By Alexander Ikawah
The chronicle of Binyavanga’s life begins with an anecdote from a playful childhood afternoon. He is clumsy, happy, unsure but in good company. His siblings provide a lead for him to follow and for a long time, that hides his weaknesses. The country has just gained independence and opportunities are plenty. His father is busy, life is alright, and the writer has yet to become life’s apprentice.
Gently he guides you through an awkward childhood rich with description and life. The pages explode with sights and sounds as vivid as only a child can see them and Binyavanga delivers them as vividly as only a master’s pen can render them. It is fitting indeed that he writes this part with a childlike voice from which he breaks away only to provide insight into matters whose subtext his young self could not have understood at the time. Optimism and patriotism turn into greed, tribalism, xenophobia and corruption and through a veil of childish innocence; a young Binyavanga watches it all. The country is hitting adolescence, the end of its innocent years. Soon it will have to stand up for itself and it is so for his character as well. It is the most beautiful half of the story, the most beautifully written too. It is truly the narrative of ‘this place’ just as he dreamed of writing it. This is how to write about Africa.
It is in the second half of the book where a unique thing comes to my notice. He is navigating his adolescence with difficulty; the country is stumbling and stuttering as its post-colonial saviors turn into its worst enemies. The childish voice is gone, the gaze is grown, and the innocence of the child has been replaced by a clumsy young man’s biases, opinions, apathy, complacence… the transition is stark. It is still beautifully written; the imagery just as evocative as before, the prose just as elegant, and yet something has changed in the second half of this book. The young boy has discovered books and is so buried in them that it seems he notices nothing else. He has begun to dream of writing now. He is alienating himself from his family, from his friends, from the reader. He has lost his wonder. There is no ‘young voice’ for this part. Binyavanga writes it as his current self and the dreams of writing that he gives his younger self are his Chekhov’s Gun. The inevitable gunshot is the very book I hold in my hand.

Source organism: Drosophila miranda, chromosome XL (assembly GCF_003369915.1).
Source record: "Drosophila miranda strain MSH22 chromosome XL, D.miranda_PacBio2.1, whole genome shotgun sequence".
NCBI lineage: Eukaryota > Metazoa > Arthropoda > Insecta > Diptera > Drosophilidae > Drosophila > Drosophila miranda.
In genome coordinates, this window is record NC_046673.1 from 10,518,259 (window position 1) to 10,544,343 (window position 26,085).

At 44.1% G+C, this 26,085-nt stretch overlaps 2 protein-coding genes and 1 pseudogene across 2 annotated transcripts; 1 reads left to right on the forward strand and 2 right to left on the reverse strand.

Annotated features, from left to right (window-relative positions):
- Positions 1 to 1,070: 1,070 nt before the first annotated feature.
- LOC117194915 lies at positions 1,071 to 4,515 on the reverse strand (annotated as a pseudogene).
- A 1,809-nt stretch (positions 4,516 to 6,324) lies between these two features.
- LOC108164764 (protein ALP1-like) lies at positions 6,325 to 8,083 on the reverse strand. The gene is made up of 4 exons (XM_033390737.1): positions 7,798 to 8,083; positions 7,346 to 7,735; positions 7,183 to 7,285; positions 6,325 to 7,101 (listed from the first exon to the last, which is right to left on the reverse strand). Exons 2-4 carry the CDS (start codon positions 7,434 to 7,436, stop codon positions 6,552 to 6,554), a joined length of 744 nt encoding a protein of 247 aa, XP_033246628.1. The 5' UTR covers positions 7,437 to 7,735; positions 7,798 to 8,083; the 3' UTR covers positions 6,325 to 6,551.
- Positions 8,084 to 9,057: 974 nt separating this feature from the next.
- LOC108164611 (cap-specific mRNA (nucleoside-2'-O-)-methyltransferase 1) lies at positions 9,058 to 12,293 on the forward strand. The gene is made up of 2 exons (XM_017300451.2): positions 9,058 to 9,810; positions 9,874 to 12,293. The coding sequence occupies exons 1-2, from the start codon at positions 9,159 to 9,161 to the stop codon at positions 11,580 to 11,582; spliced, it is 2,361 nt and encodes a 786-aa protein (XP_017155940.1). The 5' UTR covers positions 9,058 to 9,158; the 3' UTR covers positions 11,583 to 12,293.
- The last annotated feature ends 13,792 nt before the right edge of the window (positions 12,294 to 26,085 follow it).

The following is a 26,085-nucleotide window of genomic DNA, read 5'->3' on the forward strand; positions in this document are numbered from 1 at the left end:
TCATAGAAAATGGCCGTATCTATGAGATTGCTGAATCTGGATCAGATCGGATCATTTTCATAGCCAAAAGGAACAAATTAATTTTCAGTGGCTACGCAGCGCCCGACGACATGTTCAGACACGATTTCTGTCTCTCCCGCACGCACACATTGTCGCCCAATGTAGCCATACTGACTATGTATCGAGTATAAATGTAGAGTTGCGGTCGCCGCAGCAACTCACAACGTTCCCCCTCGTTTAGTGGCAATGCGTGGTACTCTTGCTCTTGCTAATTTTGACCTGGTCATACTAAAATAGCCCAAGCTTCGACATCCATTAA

The narrative has changed. He is no longer writing about ‘this place’… he is writing about his writing. ‘This Place’ has been relegated from the subject of the book to a mere setting for a new narrative: The story of a writer. The culmination of a craft in a difficult land and though I read on, captivated by the masterful strokes of his prose, deep down I know what has been done and I’m not sure that I like it. I’m not sure that Binyavanga should have shifted the story into this new one; that he should have stopped writing about ‘this place’ at all. This new story seems as though it should just bear the title: ‘One day I will write’.
So he goes to College in South Africa, a chance to make a future for himself. This new Binyavanga that I do not like. He has left Kenya behind, engaged in the same endeavor, this new Kenya that I do not like. It is not long before both are busy wasting away. Kenya under its corrupt leadership, Binyavanga alone in his book-strewn candle-lit room. The protagonist has become the antagonist. The story of that boy, eyes aglow with wonder, has become the autobiography of some unsavory person and it seems to be headed for a sad epitaph. I struggle before I can bring myself to root for his character in his pursuit of his writing ambitions. In fact, I think I root for him only because of his other works; because of what I know of him outside of this book.
He will pull himself out of his failure later, spurred on by guilt and desperation and finally begin to write. The country will get rid of a president whose term threatened to become eternal and ignite new hope. Both will become the versions we know and experience today.
I close the book at the end of the narrative and stop to feel. It is a beautifully written book, rich with description, history, culture and language. I am greatly impressed, even enlightened from it; yet I am also unsatisfied. My mind drifts back to a passage from the first half of the book, my favorite half:
“One day we are told, Kenyatta’s Mercedes was stuck in the mud and he shouted ‘Harambee’ so that people would come and push and push his long Mercedes-Benz out of the mud, so we all push and pull together; we will get the Mercedes out of the mud.”
This book is Kenyatta’s Mercedes Benz: I am proud of it, awed by it, impressed and inspired by it; all the while well aware that I can’t get a ride on it. It is not for me. Kenyatta rides it on my behalf while I make do with simpler fare.
Indeed looking at the book in hindsight, it seems tailored for an audience that brings no knowledge of ‘this place’ to their reading of the text. It has done well in foreign markets and has received much critical acclaim worldwide and its success will no doubt increase interest in and awareness of the talent in Kenya’s literary scene. When they look to ‘this place’ to see the shiny Mercedes it is likely they will spot us walking about and in an increasingly inter-connected world, perhaps this is for the best.
These ideas and expectations I brought to this book are mine alone and despite them; the quality of this work is outstanding. It is truly a beautifully written book. You must see this Mercedes at least once in your lifetime, if not for the ride at least for the wonder. You will be better off for it.